• Gregory Benn, MD: "The most challenging interaction was working with an individual that was constantly reporting sick on call days. I tried talking to the person about what may be the cause and to find a solution. Eventually, a resolution was reached."

  • Thomas P., DO: "I think attending interactions can always be challenging because of the power dynamic. In the beginning of residency, I’d gotten in the habit of complacency, which ultimately made me feel devalued. However, I learned how to find my voice and defend my decisions in a tactful way. I think the balance of professionalism and aggressiveness is important. I know a few attendings today that have never learned that balance."

Parting thoughts

Residency is not just about working long hours, learning about medicine, and caring for patients at the bedside, it is also about working well with others, even if you do not necessarily see eye to eye.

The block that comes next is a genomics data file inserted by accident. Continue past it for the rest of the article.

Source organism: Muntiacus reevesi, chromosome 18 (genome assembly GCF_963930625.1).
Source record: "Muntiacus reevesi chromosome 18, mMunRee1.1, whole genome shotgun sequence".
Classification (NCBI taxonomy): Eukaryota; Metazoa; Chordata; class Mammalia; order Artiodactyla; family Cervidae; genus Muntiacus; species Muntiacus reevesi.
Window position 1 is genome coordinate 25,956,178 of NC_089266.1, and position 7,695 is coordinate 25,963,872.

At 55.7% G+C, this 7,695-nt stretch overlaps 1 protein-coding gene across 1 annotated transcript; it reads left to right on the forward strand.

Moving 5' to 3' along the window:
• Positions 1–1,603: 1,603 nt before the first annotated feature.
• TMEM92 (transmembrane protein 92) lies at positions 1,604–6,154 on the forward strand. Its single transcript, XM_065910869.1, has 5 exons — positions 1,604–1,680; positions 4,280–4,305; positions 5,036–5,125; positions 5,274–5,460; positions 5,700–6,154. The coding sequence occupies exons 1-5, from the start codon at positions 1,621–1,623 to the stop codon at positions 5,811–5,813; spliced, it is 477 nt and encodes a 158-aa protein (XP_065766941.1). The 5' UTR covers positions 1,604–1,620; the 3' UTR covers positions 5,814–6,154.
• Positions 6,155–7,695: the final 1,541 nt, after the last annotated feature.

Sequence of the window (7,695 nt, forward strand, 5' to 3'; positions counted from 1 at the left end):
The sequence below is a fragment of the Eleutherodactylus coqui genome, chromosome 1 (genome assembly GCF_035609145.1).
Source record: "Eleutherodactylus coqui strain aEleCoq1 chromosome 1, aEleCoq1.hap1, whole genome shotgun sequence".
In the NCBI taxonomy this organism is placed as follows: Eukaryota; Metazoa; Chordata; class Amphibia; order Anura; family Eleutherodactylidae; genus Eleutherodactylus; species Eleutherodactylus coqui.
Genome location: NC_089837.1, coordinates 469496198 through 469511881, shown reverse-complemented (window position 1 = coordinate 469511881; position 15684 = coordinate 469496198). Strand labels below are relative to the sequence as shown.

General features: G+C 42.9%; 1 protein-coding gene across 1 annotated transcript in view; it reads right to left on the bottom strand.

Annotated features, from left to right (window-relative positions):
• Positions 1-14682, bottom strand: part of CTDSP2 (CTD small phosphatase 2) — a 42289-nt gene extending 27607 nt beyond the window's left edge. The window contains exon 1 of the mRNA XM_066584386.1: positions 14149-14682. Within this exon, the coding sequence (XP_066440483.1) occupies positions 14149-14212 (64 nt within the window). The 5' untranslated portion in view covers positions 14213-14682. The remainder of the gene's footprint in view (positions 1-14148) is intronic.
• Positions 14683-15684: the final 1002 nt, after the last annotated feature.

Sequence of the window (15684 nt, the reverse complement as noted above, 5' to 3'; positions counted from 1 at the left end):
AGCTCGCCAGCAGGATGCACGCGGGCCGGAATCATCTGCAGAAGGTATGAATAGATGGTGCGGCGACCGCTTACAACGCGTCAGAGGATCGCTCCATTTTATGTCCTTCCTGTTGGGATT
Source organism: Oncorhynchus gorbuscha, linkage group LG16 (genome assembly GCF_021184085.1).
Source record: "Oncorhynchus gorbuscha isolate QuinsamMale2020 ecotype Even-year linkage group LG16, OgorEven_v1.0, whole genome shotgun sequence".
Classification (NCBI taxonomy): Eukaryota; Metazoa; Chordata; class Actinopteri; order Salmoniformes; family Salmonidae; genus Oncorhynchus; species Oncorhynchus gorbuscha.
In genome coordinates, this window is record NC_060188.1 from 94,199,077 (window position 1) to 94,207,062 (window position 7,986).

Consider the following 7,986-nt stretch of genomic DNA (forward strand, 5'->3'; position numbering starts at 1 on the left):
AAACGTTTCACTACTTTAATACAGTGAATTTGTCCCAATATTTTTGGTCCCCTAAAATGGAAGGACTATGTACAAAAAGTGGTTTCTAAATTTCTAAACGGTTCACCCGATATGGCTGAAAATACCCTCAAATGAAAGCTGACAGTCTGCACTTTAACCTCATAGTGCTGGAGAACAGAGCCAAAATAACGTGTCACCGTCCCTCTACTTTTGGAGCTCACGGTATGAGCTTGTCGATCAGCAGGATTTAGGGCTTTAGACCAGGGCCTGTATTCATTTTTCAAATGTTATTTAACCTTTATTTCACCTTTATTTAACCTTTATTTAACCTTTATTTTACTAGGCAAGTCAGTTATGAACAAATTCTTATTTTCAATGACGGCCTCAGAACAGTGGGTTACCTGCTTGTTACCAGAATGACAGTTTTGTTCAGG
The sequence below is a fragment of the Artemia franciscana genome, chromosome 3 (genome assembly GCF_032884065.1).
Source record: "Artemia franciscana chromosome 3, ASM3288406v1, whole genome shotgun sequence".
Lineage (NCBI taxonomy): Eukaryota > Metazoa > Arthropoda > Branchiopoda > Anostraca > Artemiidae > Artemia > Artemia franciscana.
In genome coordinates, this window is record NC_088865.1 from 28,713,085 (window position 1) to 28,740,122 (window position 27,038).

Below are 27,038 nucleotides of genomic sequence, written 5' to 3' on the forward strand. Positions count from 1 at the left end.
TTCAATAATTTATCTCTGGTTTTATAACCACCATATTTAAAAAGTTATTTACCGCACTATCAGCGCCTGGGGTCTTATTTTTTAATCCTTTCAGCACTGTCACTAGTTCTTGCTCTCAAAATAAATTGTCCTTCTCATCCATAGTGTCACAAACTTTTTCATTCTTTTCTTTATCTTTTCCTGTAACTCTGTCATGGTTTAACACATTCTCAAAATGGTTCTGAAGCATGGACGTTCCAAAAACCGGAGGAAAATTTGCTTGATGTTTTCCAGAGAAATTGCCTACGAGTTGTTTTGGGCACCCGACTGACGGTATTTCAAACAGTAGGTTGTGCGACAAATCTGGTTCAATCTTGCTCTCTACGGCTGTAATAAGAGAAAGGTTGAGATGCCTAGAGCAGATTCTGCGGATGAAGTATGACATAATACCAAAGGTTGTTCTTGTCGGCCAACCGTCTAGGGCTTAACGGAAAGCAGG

We spend more time with our coworkers than with our family and friends, so it's not unusual for coworkers to get under our skin. Conflict resolution and learning to play well with others are essential lessons in residency to help us thrive in our careers and in our personal lives outside of work. This often means putting our egos aside, giving people the benefit of the doubt, and having tough conversations with empathy and compassion. 

Every medical resident has a question to ask and a story to tell—a comical moment, a prickly patient encounter, or a hack for staying sane during residency. We survey medical trainees for their best questions and answers and bring them to you in this column. Engaging, enlightening, and entertaining—from resident to resident!